Mohurutshe passed on at the Rolong (Barolong place) and meant that Motebele and Motebejane had to go back to the Baboons place (Kaditshwene / Zeerust in NW South Africa).
    It is here that MOTEBELE SPLIT WITH HIS BROTHER MOTEBEJANE, and fled to the South towards the Now Drakensburg / Crossed Vaal River from the west towards the easterly Direction. I may not know which children where alive at that time but the name “Lesele”is mentioned as siblings to Tshukudu and Thuloane in the era between: 1450 – 1600.

    However, Motebele did not end up in the Drakensburg, as it is clear that they did go back North West to fight his younger brother and there he went with the support of another clan, the Ngunis, of Hlubi, (People of the elephants). It is then that when he showed up for the fight, accompanied by the Ngunis that they were referred to as “People of Motebele = Matebele”.

    He again got defeated. However, when some Matebele were kept at Zeerust, some went back to Vaal cross (Now Drakensburg etc) and continued the journey with the Ngunis (Hlubi’s under Langalibalele), while Motebele and some followers managed to escape and ran north toward Blouberg and established the Ga-Seleka (Bahananwa chiefdom) , where they venerated Springbok and Baboons).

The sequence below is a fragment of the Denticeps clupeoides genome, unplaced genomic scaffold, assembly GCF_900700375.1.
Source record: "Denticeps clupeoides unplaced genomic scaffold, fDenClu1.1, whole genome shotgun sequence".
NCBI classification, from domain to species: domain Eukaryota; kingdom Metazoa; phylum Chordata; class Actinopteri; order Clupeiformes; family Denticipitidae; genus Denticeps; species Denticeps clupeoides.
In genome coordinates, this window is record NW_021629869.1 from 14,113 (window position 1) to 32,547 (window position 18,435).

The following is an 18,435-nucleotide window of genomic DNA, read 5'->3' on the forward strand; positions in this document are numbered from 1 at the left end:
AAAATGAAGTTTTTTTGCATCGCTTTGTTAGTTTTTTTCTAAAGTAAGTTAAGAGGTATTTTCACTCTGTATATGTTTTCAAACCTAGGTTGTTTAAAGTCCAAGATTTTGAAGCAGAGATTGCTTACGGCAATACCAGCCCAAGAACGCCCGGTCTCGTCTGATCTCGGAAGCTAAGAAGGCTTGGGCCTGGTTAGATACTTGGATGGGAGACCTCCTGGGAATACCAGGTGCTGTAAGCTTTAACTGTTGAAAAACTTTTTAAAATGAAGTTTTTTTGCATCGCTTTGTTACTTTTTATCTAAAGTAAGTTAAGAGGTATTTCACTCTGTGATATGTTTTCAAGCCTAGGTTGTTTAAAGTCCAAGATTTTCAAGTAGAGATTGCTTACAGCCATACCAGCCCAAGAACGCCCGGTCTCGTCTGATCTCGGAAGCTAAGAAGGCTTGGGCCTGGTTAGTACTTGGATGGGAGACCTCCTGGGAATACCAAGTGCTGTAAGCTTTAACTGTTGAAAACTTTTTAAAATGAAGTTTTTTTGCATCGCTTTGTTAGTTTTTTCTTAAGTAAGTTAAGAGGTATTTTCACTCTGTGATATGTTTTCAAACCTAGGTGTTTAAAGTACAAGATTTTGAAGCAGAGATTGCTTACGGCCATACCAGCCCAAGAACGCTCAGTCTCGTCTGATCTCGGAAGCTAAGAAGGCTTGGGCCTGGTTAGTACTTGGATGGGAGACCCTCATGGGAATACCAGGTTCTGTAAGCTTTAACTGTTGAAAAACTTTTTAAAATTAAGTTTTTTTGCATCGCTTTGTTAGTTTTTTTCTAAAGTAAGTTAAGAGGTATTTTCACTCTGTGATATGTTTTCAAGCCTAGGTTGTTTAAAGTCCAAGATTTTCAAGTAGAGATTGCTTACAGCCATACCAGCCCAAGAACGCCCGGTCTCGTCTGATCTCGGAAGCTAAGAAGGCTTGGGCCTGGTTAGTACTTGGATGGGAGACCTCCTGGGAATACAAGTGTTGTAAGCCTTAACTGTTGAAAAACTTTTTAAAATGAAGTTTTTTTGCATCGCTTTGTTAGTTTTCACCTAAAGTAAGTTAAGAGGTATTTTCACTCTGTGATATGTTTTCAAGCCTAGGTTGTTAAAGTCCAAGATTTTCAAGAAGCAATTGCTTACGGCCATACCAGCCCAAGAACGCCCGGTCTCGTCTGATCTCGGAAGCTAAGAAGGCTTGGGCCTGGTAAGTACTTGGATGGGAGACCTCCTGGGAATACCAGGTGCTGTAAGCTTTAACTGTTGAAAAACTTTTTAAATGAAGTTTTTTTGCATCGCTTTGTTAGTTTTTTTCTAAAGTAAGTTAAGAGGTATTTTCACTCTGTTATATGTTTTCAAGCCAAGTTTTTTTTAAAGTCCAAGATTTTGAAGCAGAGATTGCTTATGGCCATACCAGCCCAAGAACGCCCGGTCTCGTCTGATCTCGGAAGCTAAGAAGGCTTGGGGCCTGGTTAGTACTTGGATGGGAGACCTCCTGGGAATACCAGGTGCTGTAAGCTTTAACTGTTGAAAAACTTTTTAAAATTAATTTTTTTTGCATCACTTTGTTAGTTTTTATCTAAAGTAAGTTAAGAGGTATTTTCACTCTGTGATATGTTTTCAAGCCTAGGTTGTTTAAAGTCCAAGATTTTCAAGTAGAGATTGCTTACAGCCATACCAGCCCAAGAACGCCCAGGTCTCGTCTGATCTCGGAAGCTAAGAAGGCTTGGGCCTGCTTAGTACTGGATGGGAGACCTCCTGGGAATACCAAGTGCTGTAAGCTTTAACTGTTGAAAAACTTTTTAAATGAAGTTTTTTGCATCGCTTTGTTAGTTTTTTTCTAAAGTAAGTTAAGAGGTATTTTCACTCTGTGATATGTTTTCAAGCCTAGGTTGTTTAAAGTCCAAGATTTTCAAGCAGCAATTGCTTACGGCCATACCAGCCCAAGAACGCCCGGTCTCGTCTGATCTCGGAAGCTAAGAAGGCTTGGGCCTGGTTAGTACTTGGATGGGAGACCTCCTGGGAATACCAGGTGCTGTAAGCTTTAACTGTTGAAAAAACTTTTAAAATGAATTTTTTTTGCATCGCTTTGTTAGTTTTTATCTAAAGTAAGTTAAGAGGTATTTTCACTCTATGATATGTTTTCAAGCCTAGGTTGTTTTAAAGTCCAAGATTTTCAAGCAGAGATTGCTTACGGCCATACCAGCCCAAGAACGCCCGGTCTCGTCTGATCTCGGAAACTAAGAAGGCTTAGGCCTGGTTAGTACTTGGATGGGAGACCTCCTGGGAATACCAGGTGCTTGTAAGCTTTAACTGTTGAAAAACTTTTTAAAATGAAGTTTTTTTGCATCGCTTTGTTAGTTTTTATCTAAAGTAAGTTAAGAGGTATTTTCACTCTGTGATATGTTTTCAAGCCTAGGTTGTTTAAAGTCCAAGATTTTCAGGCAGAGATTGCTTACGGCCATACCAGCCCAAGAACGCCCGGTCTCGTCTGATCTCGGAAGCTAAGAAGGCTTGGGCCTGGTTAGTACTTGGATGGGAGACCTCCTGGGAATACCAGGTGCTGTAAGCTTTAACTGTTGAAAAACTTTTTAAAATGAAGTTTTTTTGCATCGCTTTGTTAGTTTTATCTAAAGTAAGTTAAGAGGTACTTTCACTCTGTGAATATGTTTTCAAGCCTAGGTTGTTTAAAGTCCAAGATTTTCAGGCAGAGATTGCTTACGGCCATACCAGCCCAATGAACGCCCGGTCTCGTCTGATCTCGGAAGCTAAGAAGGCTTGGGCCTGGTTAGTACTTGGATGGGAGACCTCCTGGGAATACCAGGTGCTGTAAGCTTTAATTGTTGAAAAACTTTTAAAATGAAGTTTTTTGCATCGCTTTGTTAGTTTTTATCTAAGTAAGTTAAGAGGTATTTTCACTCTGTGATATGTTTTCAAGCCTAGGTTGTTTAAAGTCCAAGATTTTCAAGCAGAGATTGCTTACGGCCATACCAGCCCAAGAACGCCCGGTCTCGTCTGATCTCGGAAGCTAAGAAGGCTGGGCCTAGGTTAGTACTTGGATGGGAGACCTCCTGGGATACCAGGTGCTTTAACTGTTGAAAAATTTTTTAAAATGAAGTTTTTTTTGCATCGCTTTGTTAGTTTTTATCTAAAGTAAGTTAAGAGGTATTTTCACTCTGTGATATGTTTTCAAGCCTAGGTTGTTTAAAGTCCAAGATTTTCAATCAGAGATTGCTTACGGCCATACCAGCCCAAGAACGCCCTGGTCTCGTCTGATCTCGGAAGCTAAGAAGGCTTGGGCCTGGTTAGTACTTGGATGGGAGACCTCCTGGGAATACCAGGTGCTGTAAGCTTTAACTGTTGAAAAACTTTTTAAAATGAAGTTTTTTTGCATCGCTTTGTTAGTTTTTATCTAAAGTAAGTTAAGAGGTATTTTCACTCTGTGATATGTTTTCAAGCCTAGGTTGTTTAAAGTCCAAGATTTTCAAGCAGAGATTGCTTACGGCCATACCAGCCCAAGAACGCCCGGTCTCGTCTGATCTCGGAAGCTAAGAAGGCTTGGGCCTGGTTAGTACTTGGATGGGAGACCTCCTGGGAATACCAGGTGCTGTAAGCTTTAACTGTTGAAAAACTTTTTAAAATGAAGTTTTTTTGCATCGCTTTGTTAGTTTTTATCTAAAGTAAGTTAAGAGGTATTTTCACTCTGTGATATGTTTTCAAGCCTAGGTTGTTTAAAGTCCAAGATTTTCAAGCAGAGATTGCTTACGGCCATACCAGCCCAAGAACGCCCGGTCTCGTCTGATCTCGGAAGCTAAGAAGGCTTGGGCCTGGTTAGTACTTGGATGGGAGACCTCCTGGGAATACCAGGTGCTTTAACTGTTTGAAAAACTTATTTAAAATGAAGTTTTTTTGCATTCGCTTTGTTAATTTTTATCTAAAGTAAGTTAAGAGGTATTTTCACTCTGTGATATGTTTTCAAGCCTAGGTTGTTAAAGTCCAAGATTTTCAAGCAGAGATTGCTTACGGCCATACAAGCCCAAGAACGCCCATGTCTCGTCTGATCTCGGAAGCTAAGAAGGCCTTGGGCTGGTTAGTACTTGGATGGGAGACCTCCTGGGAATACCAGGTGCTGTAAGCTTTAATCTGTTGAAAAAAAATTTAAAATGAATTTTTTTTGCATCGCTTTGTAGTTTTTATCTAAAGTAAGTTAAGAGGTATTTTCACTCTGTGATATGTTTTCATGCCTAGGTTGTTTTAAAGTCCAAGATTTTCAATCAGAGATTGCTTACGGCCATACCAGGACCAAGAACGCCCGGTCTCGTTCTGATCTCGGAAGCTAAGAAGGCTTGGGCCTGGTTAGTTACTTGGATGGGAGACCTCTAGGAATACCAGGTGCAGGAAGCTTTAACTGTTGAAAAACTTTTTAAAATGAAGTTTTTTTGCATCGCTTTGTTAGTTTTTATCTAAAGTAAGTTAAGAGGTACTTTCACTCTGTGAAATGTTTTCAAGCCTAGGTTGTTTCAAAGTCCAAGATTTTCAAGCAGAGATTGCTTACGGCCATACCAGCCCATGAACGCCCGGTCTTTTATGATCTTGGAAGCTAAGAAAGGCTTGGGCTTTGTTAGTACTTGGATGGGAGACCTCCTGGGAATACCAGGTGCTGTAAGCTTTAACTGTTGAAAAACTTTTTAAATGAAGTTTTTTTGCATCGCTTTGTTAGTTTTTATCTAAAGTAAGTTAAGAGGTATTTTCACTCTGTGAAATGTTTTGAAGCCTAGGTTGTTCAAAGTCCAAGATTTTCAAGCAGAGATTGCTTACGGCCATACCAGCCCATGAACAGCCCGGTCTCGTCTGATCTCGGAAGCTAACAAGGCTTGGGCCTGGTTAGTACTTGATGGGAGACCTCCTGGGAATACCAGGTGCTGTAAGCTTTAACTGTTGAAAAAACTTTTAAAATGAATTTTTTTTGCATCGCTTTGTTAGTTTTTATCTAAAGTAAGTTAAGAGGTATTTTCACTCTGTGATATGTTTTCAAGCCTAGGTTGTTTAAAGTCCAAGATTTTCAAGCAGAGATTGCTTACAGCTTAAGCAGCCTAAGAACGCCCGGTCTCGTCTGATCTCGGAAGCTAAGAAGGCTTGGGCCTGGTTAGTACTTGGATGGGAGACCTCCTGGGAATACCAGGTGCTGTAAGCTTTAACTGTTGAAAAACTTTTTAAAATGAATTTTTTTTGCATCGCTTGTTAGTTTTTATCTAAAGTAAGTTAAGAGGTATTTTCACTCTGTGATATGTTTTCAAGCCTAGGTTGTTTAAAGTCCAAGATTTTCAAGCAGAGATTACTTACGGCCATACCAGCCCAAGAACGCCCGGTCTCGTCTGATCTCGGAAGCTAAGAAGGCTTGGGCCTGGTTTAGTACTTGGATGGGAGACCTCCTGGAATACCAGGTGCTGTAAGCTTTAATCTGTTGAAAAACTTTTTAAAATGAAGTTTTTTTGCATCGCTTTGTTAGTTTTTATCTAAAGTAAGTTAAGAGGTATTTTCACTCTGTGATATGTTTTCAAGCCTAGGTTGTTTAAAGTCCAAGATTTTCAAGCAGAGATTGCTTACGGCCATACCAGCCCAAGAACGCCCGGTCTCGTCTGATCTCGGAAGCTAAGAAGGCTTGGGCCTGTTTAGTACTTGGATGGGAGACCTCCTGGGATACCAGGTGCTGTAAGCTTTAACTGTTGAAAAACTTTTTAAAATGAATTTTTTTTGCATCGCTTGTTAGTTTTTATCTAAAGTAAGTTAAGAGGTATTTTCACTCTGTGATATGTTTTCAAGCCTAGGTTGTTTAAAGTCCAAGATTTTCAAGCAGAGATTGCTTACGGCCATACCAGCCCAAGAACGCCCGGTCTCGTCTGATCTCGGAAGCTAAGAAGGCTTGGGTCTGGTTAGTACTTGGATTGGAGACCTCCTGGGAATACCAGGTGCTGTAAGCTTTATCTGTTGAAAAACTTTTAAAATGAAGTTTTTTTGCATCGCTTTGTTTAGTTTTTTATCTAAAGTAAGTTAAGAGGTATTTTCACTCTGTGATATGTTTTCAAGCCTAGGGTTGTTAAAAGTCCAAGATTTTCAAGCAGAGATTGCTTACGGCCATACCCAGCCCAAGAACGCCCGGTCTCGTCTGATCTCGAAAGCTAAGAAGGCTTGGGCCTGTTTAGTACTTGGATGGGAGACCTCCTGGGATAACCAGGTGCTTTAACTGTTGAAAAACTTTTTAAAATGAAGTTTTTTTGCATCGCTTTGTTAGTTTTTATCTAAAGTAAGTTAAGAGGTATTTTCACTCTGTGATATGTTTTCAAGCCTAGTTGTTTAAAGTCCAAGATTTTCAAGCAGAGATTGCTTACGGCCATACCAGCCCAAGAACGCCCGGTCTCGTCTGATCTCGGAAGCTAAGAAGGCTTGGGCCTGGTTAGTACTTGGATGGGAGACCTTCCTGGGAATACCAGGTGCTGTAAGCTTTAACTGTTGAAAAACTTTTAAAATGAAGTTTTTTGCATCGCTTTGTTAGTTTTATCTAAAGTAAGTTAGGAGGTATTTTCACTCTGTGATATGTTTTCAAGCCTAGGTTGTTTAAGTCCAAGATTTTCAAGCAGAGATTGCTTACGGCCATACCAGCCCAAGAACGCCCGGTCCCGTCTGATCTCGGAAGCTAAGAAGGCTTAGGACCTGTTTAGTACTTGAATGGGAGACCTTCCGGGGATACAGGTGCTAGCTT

While the descendants (Formed the Bataung, etc), those who followed the Ngunis, took a “North-easterly migration” with the rest of the Ngunis now generally called Northern Ndebele of LAKA and ended up arriving in Limpopo area called Zebediela, etc. These people where all termed Northern Ndebele, and are considered the 2nd oldest group to be called by that name.

    They all are clan totem TLOU, and Clan praised in the first stanza as:
    “Matebele makonkwane, ba hloka kgomo ba ja motho”.

    My family clan names “Mache =Mathe / Moatshe; Mokgale =Mogale / Mokhale”, are all synonyms of the names from the original Tswana-Sotho group, and also do not carry any other Nguni names. My family never intermarried with the Ngunis, they intermarried with the Lesotho clan “MONNE = MONNYE (MoleliSanyaneTshukuduMonne)”, and we have sometimes the name “Nthethe” as my great-grandfather’s nickname. This a name similar to NTHETHE of (SanyaneThuloneMorapeliNthetheTebele & Tebejane.

    So our Surname: MoTebejane, would be MO+Tebejane (People of Tebejane). And personal praise as Motebele!!
    “Bare makubu ga ba na sereto, sereto ke mmabona a hwile”